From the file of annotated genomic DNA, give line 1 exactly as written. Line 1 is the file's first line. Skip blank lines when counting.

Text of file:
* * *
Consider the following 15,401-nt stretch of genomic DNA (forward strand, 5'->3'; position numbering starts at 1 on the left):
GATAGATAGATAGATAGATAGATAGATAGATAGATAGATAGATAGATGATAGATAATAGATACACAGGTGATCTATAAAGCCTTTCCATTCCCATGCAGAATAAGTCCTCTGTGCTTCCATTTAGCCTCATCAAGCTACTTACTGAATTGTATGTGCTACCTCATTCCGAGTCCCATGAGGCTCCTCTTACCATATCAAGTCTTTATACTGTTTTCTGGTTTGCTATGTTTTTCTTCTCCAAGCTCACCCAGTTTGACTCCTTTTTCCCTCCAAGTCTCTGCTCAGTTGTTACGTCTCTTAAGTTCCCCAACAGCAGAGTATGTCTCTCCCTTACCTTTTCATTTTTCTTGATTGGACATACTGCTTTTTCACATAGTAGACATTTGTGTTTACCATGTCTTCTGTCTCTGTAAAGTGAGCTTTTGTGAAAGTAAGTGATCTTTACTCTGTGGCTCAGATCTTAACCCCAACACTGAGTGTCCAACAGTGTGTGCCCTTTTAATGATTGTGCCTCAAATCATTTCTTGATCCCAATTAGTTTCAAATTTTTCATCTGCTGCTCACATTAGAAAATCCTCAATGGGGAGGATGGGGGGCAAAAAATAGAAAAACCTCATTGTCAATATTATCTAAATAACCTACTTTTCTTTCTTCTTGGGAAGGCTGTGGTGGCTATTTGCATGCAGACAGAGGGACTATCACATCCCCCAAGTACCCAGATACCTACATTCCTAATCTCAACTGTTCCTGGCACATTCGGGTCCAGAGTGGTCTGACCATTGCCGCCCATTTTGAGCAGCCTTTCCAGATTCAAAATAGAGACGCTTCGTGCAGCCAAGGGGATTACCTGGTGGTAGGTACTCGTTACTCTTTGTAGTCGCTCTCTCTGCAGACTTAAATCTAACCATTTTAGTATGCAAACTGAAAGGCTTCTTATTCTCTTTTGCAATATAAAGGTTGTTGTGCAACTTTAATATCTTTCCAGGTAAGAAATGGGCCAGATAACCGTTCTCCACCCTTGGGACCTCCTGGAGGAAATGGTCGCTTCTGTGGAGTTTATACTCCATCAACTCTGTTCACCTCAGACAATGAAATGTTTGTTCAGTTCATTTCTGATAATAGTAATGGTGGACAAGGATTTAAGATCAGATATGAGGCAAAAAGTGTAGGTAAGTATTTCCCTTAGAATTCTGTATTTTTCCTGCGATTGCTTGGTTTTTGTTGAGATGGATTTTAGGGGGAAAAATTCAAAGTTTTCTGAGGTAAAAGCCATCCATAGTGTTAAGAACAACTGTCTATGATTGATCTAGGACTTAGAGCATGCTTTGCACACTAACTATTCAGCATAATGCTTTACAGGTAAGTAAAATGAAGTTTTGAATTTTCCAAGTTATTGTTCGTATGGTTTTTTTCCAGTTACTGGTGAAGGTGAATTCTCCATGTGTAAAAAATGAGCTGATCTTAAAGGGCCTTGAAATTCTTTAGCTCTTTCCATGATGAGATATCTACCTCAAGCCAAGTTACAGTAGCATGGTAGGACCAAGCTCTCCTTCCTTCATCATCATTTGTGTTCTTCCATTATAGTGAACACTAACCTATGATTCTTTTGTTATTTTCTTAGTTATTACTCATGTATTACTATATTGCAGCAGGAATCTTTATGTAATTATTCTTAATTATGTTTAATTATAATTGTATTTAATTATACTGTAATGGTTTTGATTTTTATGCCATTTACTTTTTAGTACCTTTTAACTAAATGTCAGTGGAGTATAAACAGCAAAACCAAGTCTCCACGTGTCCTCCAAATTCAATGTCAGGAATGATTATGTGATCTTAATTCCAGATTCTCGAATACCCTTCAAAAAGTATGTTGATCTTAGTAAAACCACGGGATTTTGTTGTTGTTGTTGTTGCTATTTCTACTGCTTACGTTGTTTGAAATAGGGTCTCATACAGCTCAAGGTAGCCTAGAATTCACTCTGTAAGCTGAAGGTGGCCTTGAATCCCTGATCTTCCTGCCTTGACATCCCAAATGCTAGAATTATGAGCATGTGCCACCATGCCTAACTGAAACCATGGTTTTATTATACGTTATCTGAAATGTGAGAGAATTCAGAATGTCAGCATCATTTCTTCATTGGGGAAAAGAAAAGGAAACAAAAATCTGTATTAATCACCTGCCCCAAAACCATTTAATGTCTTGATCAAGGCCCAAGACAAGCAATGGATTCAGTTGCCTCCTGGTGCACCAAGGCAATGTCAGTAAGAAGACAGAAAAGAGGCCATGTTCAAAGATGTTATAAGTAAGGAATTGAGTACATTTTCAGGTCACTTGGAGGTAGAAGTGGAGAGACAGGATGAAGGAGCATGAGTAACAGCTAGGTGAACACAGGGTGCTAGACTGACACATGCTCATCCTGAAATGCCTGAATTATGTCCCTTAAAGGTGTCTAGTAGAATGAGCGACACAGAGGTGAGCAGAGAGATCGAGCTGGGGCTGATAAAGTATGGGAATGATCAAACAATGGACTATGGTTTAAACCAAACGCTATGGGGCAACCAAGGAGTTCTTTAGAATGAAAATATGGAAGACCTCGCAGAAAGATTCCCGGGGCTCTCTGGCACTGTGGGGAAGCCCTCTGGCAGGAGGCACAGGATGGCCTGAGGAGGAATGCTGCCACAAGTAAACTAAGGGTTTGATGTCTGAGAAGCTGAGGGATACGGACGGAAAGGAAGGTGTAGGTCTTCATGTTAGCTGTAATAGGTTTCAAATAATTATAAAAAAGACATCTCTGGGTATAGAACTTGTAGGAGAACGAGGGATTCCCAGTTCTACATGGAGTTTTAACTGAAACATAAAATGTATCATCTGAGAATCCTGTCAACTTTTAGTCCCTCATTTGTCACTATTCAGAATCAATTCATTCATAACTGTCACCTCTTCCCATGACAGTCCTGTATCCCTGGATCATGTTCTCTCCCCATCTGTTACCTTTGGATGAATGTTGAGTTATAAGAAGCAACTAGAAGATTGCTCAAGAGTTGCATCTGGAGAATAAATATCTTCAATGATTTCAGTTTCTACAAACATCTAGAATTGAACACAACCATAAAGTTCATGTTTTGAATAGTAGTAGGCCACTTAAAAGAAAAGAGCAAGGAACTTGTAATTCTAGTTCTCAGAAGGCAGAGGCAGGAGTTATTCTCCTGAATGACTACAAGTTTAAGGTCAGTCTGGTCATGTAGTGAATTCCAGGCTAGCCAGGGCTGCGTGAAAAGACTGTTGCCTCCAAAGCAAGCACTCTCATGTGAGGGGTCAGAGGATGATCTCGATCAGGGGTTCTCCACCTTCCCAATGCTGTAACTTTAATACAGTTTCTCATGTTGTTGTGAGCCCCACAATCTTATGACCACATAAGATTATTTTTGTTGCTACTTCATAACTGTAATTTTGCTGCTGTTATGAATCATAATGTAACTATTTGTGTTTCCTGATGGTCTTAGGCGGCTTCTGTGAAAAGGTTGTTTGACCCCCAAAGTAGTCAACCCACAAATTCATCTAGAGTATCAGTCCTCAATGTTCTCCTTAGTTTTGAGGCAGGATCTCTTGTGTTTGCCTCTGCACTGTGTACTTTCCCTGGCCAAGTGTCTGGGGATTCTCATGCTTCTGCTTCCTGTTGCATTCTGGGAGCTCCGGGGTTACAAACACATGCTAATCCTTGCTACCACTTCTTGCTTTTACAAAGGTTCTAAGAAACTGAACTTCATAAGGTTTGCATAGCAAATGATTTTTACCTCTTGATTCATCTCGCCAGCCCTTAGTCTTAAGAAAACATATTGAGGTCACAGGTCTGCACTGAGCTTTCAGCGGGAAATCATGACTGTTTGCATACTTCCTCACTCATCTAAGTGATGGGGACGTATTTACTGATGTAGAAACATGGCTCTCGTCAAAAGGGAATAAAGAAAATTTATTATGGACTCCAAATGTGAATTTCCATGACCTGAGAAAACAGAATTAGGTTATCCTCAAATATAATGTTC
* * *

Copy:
Consider the following 15,401-nt stretch of genomic DNA (forward strand, 5'->3'; position numbering starts at 1 on the left):